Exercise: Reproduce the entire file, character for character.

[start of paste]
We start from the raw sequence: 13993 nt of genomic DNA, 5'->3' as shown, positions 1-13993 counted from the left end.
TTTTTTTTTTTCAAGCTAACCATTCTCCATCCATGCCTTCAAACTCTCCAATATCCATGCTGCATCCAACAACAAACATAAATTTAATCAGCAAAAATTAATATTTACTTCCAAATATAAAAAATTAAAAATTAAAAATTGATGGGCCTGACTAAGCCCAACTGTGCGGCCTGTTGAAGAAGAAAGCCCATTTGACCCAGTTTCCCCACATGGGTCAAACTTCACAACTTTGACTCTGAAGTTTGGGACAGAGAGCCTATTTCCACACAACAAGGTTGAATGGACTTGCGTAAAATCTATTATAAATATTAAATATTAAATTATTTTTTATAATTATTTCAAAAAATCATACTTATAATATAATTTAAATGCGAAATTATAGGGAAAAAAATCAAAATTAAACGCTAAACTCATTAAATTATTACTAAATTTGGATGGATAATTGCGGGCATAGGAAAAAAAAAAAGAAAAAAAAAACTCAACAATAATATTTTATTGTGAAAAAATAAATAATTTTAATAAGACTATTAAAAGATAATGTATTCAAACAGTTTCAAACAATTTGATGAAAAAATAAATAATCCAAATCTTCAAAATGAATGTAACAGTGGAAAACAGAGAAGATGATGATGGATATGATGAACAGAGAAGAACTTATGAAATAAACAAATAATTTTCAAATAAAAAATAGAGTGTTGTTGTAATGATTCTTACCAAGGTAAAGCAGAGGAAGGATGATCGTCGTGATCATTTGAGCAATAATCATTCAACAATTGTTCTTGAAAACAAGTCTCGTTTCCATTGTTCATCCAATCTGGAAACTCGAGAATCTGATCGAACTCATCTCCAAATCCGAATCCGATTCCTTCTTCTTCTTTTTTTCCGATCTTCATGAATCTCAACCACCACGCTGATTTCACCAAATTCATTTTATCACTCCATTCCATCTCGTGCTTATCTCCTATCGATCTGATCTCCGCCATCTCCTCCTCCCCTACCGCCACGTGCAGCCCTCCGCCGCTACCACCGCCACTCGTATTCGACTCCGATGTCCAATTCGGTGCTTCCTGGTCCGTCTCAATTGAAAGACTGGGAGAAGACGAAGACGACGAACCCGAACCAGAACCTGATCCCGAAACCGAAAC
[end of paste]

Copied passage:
We start from the raw sequence: 13993 nt of genomic DNA, 5'->3' as shown, positions 1-13993 counted from the left end.
TTTTTTTTTTTCAAGCTAACCATTCTCCATCCATGCCTTCAAACTCTCCAATATCCATGCTGCATCCAACAACAAACATAAATTTAATCAGCAAAAATTAATATTTACTTCCAAATATAAAAAATTAAAAATTAAAAATTGATGGGCCTGACTAAGCCCAACTGTGCGGCCTGTTGAAGAAGAAAGCCCATTTGACCCAGTTTCCCCACATGGGTCAAACTTCACAACTTTGACTCTGAAGTTTGGGACAGAGAGCCTATTTCCACACAACAAGGTTGAATGGACTTGCGTAAAATCTATTATAAATATTAAATATTAAATTATTTTTTATAATTATTTCAAAAAATCATACTTATAATATAATTTAAATGCGAAATTATAGGGAAAAAAATCAAAATTAAACGCTAAACTCATTAAATTATTACTAAATTTGGATGGATAATTGCGGGCATAGGAAAAAAAAAAAGAAAAAAAAAACTCAACAATAATATTTTATTGTGAAAAAATAAATAATTTTAATAAGACTATTAAAAGATAATGTATTCAAACAGTTTCAAACAATTTGATGAAAAAATAAATAATCCAAATCTTCAAAATGAATGTAACAGTGGAAAACAGAGAAGATGATGATGGATATGATGAACAGAGAAGAACTTATGAAATAAACAAATAATTTTCAAATAAAAAATAGAGTGTTGTTGTAATGATTCTTACCAAGGTAAAGCAGAGGAAGGATGATCGTCGTGATCATTTGAGCAATAATCATTCAACAATTGTTCTTGAAAACAAGTCTCGTTTCCATTGTTCATCCAATCTGGAAACTCGAGAATCTGATCGAACTCATCTCCAAATCCGAATCCGATTCCTTCTTCTTCTTTTTTTCCGATCTTCATGAATCTCAACCACCACGCTGATTTCACCAAATTCATTTTATCACTCCATTCCATCTCGTGCTTATCTCCTATCGATCTGATCTCCGCCATCTCCTCCTCCCCTACCGCCACGTGCAGCCCTCCGCCGCTACCACCGCCACTCGTATTCGACTCCGATGTCCAATTCGGTGCTTCCTGGTCCGTCTCAATTGAAAGACTGGGAGAAGACGAAGACGACGAACCCGAACCAGAACCTGATCCCGAAACCGAAAC